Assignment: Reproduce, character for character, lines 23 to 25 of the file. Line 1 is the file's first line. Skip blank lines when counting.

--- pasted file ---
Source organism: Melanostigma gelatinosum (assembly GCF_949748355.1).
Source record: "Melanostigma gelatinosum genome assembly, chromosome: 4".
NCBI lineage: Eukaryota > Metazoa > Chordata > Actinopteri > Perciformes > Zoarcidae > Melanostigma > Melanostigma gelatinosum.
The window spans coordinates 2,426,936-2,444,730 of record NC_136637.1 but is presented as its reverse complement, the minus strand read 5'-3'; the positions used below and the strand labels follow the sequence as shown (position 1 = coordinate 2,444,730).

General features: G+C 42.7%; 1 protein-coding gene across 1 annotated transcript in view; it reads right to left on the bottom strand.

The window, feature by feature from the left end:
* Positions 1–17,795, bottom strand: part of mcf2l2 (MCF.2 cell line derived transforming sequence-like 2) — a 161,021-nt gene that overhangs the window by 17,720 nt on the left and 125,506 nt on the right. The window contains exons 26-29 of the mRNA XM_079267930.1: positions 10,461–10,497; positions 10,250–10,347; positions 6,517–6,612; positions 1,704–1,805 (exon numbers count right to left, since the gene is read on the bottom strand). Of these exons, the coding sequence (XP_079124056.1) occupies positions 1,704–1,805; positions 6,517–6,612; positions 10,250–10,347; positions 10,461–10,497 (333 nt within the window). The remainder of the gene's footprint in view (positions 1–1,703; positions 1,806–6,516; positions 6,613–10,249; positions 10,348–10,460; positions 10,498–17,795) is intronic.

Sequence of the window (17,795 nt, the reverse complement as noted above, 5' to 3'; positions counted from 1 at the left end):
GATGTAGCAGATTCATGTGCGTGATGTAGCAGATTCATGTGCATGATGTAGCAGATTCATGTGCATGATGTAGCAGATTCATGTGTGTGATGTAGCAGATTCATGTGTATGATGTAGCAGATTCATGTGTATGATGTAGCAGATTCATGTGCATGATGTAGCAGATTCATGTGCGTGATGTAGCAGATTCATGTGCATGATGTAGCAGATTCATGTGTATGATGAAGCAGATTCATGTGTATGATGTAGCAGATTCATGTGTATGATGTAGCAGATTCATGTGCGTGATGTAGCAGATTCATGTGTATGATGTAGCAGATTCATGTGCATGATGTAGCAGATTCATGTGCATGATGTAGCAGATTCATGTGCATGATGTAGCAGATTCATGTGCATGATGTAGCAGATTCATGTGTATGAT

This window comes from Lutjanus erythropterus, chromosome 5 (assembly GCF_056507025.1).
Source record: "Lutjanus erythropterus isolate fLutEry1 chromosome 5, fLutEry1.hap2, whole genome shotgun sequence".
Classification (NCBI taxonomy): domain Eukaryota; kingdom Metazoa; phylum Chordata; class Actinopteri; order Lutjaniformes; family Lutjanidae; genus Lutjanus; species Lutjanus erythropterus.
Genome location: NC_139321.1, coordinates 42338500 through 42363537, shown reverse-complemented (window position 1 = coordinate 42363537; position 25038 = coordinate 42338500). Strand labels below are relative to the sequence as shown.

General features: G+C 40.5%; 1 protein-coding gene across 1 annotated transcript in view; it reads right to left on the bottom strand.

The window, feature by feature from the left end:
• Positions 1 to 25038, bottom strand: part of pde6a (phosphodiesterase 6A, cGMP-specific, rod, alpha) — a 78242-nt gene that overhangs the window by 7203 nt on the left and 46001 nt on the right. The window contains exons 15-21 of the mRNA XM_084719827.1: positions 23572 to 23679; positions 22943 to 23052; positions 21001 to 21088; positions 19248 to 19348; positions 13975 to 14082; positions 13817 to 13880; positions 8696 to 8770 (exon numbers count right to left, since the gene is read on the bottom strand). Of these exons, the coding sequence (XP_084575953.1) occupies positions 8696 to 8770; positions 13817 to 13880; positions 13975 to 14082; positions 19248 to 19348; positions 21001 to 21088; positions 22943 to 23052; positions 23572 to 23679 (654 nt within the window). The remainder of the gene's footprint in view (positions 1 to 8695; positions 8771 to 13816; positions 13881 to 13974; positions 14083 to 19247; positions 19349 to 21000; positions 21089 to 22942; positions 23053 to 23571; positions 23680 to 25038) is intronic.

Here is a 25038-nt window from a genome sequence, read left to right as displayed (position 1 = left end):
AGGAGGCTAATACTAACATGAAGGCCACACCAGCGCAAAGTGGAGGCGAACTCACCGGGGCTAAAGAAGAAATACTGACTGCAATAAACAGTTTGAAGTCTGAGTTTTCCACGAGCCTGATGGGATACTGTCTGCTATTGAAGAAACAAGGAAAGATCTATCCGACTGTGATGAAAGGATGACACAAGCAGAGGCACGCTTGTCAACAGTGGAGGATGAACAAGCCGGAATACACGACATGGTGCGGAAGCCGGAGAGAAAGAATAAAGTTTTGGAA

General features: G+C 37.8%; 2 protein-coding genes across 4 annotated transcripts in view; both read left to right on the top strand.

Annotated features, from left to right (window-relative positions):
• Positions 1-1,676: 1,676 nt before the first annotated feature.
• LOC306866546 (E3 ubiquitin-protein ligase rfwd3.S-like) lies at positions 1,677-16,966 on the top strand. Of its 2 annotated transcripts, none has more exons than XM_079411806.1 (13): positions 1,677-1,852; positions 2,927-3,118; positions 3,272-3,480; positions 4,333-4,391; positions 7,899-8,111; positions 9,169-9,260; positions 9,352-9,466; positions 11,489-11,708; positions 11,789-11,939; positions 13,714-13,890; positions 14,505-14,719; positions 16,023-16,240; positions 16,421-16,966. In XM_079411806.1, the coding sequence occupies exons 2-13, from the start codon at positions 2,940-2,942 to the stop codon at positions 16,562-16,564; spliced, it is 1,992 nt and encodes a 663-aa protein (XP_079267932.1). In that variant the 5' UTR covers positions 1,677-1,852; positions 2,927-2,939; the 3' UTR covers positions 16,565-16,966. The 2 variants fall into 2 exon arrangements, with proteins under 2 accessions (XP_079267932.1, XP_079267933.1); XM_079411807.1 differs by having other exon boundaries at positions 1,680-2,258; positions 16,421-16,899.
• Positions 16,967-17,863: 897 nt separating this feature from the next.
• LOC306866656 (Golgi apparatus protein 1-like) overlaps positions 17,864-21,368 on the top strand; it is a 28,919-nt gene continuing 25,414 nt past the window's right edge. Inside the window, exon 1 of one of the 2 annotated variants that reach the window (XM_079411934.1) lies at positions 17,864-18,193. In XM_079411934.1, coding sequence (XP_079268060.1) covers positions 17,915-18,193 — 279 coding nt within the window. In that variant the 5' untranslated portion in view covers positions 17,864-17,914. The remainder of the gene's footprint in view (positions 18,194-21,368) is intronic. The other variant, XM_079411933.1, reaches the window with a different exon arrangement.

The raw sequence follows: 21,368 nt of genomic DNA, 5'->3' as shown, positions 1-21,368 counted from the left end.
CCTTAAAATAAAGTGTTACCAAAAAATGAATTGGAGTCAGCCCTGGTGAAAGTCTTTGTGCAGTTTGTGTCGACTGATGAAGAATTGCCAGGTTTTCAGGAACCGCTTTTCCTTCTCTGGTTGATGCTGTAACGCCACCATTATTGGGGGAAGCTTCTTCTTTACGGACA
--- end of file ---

• Positions 16,967-17,863: 897 nt separating this feature from the next.
• LOC306866656 (Golgi apparatus protein 1-like) overlaps positions 17,864-21,368 on the top strand; it is a 28,919-nt gene continuing 25,414 nt past the window's right edge. Inside the window, exon 1 of one of the 2 annotated variants that reach the window (XM_079411934.1) lies at positions 17,864-18,193. In XM_079411934.1, coding sequence (XP_079268060.1) covers positions 17,915-18,193 — 279 coding nt within the window. In that variant the 5' untranslated portion in view covers positions 17,864-17,914. The remainder of the gene's footprint in view (positions 18,194-21,368) is intronic. The other variant, XM_079411933.1, reaches the window with a different exon arrangement.

The raw sequence follows: 21,368 nt of genomic DNA, 5'->3' as shown, positions 1-21,368 counted from the left end.